As for seizure disorders, we found changes in IL-1ß production under the cultures stimulated with ß-glucan and CLO97 in ASD subjects with seizure disorders (Table 5). This association was independent of any other clinical co-variables by co-variance analysis. IL-1ß has been implicated with a major inflammatory component in febrile seizures and is also implicated in the pathogenesis of seizures associated with neuroinflammation [32, 33]. These results may indicate utility of IL-1ß blockers for controlling seizures in ASD subjects, if control is not well achieved by the 1st line anti-seizure medications. This finding is also intriguing because we have found better control of seizures with the use of IL-1ß blockers in some ASD subjects previously [34].

The presence of AR appeared to be associated with an increase in sTNFRII levels which may be indicative of increase in counter-regulatory measures for allergic inflammation. However, since the numbers of AR patients in this study was relatively low, these results need to be validated in future studies.

Our ASD study subjects included a fair number of ASD subjects with SAD (Table 2). These ASD subjects revealed lower production of IL-6 and IL-10 under several culture conditions (Table 5). Two of these parameters were affected by the presence of PANS like symptoms. This may not be surprising, since in our experience, we often observe a high frequency of SAD in non-ASD PANS patients. Interestingly, ASD subjects with PANS like behavioral symptoms also revealed lower production of IL-6 (Table 6). IL-6 is associated with terminal differentiation of B cells and is reported to be lower in patients with antibody deficiency such as common variable immunodeficiency [35]. On the other hand, IL-6 has also be implicated with neuronal development, following neuronal insult during fetal and newborn periods [36, 37]. Reduced IL-6 production may reflect subsequent suppression, following prior IL-6 mediated neuroinflammation. If so, lowering IL-6 production may have evolved into impaired antibody production in some ASD subjects who had suffered from IL-6 mediated inflammation in their early years.

In subjects with autoimmune encephalitis refractory to rituximab, IL-6 blockers such as tocilizumab which is an inhibitor of the IL-6 receptor, are reported to be effective [38, 39]. However, in ASD subjects with lower IL-6 production, the use of IL-6 blockers may not be effective, even if the PANS like behavioral symptoms are attributed to AE. IL-10 production was also lower in ASD patients with SAD, however this is not associated with the presence of PANS like symptoms. Changes in IL-10 production is reported in patients with common variable immunodeficiency (CVID) [40]. Therefore, this finding may be associated with the pathogenesis of antibody deficiency.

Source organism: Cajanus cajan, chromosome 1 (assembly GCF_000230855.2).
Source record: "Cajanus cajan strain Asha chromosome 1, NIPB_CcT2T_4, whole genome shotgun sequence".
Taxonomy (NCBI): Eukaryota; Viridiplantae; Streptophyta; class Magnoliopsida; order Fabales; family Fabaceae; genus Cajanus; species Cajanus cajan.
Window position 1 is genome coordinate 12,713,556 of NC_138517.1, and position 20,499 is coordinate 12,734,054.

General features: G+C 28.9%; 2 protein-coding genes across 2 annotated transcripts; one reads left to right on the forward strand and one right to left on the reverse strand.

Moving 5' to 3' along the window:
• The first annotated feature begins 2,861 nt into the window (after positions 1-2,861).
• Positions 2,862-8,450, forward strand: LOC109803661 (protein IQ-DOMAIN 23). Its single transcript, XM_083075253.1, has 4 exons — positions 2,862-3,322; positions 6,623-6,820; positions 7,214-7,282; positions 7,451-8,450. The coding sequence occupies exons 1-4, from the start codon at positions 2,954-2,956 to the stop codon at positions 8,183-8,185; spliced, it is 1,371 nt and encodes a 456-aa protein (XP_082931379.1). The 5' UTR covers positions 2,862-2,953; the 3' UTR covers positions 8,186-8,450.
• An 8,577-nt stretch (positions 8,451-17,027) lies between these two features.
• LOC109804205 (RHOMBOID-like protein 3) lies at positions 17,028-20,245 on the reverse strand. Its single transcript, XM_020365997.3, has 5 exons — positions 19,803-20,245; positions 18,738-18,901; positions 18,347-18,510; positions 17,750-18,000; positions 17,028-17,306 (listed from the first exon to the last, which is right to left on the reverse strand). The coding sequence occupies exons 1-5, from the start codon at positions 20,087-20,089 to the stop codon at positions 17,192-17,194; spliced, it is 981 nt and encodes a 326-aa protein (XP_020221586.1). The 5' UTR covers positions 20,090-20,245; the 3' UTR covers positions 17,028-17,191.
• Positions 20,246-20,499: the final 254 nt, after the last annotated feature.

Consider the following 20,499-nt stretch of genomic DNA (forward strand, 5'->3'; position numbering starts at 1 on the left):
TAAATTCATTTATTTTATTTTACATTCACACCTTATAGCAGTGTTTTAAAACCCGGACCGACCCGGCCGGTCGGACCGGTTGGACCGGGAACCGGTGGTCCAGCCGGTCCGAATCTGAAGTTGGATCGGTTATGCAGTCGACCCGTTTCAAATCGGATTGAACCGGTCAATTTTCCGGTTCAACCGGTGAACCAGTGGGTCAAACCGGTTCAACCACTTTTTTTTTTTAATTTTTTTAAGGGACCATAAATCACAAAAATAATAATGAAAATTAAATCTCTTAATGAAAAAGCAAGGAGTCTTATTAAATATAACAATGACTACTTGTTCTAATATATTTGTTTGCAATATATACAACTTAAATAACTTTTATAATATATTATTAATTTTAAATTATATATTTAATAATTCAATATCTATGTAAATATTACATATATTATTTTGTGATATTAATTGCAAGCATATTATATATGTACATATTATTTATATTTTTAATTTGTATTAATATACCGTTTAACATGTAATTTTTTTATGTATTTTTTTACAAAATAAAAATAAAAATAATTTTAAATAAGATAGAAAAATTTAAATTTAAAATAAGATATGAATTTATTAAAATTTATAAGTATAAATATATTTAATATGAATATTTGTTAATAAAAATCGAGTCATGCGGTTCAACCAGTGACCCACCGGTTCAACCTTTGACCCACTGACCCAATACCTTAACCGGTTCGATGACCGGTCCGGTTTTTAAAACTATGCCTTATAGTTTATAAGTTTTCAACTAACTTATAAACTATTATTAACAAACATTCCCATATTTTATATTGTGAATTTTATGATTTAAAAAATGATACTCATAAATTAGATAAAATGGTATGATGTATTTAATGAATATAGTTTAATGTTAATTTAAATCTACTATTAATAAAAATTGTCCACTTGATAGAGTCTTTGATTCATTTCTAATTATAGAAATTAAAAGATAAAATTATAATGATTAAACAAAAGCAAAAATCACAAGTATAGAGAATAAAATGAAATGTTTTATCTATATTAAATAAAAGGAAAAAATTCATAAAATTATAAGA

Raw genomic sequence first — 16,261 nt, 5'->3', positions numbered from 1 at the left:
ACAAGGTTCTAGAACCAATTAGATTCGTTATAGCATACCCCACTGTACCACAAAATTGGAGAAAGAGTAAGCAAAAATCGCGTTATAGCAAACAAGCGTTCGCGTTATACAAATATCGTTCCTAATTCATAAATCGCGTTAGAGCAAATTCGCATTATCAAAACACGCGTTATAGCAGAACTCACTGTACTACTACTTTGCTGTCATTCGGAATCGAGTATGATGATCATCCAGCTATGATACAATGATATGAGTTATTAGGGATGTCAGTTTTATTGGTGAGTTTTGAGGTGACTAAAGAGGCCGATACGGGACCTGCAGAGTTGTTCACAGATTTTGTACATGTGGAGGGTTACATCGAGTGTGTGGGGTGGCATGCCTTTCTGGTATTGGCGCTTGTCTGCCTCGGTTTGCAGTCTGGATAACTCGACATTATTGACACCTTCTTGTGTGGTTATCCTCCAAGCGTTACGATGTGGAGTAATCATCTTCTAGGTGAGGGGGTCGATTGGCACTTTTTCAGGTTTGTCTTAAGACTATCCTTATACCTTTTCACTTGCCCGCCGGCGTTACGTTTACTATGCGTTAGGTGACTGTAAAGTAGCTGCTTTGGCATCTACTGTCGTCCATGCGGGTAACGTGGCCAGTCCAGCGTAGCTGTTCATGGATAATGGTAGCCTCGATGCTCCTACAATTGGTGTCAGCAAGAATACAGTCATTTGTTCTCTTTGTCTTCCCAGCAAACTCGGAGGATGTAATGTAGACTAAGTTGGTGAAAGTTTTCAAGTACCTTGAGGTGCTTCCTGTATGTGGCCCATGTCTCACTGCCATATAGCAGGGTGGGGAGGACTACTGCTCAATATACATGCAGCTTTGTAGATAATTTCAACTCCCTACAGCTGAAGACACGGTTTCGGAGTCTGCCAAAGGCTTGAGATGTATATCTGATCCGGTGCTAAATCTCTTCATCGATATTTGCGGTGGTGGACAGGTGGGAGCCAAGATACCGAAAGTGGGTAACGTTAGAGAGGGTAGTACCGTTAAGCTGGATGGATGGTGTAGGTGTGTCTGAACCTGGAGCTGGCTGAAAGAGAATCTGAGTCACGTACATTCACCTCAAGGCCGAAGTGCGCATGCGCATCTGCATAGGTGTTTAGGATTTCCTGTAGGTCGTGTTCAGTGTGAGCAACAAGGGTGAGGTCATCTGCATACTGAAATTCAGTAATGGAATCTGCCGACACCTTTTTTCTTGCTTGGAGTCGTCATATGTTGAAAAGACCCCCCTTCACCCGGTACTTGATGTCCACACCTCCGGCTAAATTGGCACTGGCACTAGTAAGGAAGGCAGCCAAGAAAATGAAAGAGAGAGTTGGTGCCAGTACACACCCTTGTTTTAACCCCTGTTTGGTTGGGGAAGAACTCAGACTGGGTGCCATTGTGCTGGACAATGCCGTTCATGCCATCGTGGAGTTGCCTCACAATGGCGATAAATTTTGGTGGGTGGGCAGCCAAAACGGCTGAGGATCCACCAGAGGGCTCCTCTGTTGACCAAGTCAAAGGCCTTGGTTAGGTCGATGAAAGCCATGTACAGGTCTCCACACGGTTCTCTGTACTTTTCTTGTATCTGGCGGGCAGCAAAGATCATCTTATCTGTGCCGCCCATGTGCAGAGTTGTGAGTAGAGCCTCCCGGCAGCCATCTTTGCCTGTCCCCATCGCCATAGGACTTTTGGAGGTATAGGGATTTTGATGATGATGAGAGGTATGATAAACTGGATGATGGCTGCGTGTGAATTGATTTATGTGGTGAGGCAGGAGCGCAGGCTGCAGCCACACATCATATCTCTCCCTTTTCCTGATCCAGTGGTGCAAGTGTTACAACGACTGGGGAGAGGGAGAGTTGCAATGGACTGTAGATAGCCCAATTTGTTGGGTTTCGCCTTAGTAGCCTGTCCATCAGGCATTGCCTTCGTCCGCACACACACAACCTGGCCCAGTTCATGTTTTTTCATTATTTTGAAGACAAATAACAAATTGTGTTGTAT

When we assessed associations between sleep disorders and changes in monocyte cytokine profiles, we expected to see changes in inflammatory monocyte cytokines, since ASD subjects with PANS like symptoms often suffer from sleep disorders. However, we mainly found lower production of TGF-ß which is considered to be a counter-regulatory cytokine and associated with tissue repair, promoting fibrotic changes [41]. Our results may indicate a decrease in counter-regulatory measures in neuroinflammation in sleep disorders in ASD subjects. The etiology of and the role neuroinflammation plays in sleep disorders in ASD are not well understood. Our finding may indicate that impairment of TGF-mediated pathways may play a role in sleep disorders in ASD.

Our previous studies indicated that IL-1ß/IL-10 ratios can be general markers for dysregulatred innate immune responses in ASD subjects [12]. However, in this study, we did not find strong associations with this parameter to specific co-morbid medical conditions, except for seizure disorder. This parameter may be associated with general inflammation caused by immune mediated inflammation. However, in order to more fully assess treatment options for co-morbid medical conditions in ASD subjects, detailed analysis of monocyte cytokine profiles is likely required.

Our study may be limited by the relatively small sample side of ASD subjects who had specific co-morbid conditions. Findings in this study need to be validated by a study using a larger numbers of study subjects, in association with responses to specific treatment measures targeted to each co-morbid condition.


5. Conclusion

Our study revealed that associations between monocyte cytokine parameters and specific co-morbid medical conditions exist in the ASD subjects studied, independent of other clinical variables. This indicates that there is a possibility that monocyte cytokine profiles may be used for assessing treatment options in ASD subjects with specific co-morbid medical conditions.